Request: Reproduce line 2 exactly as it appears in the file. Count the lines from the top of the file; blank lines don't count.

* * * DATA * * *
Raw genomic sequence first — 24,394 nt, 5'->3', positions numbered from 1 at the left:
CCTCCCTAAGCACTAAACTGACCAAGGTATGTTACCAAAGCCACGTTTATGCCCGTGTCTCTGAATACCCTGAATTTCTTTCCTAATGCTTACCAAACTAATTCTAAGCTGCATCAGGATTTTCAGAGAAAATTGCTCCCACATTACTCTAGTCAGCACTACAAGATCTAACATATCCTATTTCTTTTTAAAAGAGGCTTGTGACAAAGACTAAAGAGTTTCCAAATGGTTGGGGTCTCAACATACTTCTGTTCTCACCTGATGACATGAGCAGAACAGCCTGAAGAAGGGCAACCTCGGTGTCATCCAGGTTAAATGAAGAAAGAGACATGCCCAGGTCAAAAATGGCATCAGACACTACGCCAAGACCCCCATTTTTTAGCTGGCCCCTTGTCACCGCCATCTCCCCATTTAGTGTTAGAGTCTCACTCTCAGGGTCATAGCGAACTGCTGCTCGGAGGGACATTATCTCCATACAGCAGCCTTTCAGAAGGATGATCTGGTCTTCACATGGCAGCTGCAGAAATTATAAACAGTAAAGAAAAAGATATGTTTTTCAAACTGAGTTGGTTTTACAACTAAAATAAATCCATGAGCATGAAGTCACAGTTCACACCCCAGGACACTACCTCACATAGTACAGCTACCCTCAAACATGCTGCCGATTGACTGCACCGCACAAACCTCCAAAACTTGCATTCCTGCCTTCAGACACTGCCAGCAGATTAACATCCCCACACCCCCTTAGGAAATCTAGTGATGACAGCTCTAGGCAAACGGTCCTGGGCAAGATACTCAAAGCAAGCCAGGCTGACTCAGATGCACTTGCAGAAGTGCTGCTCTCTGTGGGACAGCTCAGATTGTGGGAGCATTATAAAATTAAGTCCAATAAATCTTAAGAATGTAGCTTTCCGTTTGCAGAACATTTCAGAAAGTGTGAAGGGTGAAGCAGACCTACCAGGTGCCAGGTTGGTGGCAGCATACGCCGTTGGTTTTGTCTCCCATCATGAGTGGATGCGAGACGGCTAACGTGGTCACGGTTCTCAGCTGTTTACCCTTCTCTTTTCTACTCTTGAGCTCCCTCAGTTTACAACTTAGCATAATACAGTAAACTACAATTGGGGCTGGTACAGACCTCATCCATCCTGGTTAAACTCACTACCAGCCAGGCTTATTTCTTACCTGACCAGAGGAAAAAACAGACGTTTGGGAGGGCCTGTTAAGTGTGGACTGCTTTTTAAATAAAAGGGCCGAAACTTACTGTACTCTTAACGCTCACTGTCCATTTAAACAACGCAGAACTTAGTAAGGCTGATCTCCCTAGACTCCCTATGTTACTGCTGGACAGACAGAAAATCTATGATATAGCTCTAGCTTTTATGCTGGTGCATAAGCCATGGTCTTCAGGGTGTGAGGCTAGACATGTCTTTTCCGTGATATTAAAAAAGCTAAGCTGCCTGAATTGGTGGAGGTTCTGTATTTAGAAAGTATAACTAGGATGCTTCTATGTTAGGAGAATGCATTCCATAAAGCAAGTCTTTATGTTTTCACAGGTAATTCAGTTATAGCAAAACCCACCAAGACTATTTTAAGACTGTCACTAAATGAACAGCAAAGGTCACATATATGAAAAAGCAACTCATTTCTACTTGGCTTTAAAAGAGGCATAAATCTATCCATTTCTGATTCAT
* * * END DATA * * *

CCTCCCTAAGCACTAAACTGACCAAGGTATGTTACCAAAGCCACGTTTATGCCCGTGTCTCTGAATACCCTGAATTTCTTTCCTAATGCTTACCAAACTAATTCTAAGCTGCATCAGGATTTTCAGAGAAAATTGCTCCCACATTACTCTAGTCAGCACTACAAGATCTAACATATCCTATTTCTTTTTAAAAGAGGCTTGTGACAAAGACTAAAGAGTTTCCAAATGGTTGGGGTCTCAACATACTTCTGTTCTCACCTGATGACATGAGCAGAACAGCCTGAAGAAGGGCAACCTCGGTGTCATCCAGGTTAAATGAAGAAAGAGACATGCCCAGGTCAAAAATGGCATCAGACACTACGCCAAGACCCCCATTTTTTAGCTGGCCCCTTGTCACCGCCATCTCCCCATTTAGTGTTAGAGTCTCACTCTCAGGGTCATAGCGAACTGCTGCTCGGAGGGACATTATCTCCATACAGCAGCCTTTCAGAAGGATGATCTGGTCTTCACATGGCAGCTGCAGAAATTATAAACAGTAAAGAAAAAGATATGTTTTTCAAACTGAGTTGGTTTTACAACTAAAATAAATCCATGAGCATGAAGTCACAGTTCACACCCCAGGACACTACCTCACATAGTACAGCTACCCTCAAACATGCTGCCGATTGACTGCACCGCACAAACCTCCAAAACTTGCATTCCTGCCTTCAGACACTGCCAGCAGATTAACATCCCCACACCCCCTTAGGAAATCTAGTGATGACAGCTCTAGGCAAACGGTCCTGGGCAAGATACTCAAAGCAAGCCAGGCTGACTCAGATGCACTTGCAGAAGTGCTGCTCTCTGTGGGACAGCTCAGATTGTGGGAGCATTATAAAATTAAGTCCAATAAATCTTAAGAATGTAGCTTTCCGTTTGCAGAACATTTCAGAAAGTGTGAAGGGTGAAGCAGACCTACCAGGTGCCAGGTTGGTGGCAGCATACGCCGTTGGTTTTGTCTCCCATCATGAGTGGATGCGAGACGGCTAACGTGGTCACGGTTCTCAGCTGTTTACCCTTCTCTTTTCTACTCTTGAGCTCCCTCAGTTTACAACTTAGCATAATACAGTAAACTACAATTGGGGCTGGTACAGACCTCATCCATCCTGGTTAAACTCACTACCAGCCAGGCTTATTTCTTACCTGACCAGAGGAAAAAACAGACGTTTGGGAGGGCCTGTTAAGTGTGGACTGCTTTTTAAATAAAAGGGCCGAAACTTACTGTACTCTTAACGCTCACTGTCCATTTAAACAACGCAGAACTTAGTAAGGCTGATCTCCCTAGACTCCCTATGTTACTGCTGGACAGACAGAAAATCTATGATATAGCTCTAGCTTTTATGCTGGTGCATAAGCCATGGTCTTCAGGGTGTGAGGCTAGACATGTCTTTTCCGTGATATTAAAAAAGCTAAGCTGCCTGAATTGGTGGAGGTTCTGTATTTAGAAAGTATAACTAGGATGCTTCTATGTTAGGAGAATGCATTCCATAAAGCAAGTCTTTATGTTTTCACAGGTAATTCAGTTATAGCAAAACCCACCAAGACTATTTTAAGACTGTCACTAAATGAACAGCAAAGGTCACATATATGAAAAAGCAACTCATTTCTACTTGGCTTTAAAAGAGGCATAAATCTATCCATTTCTGATTCAT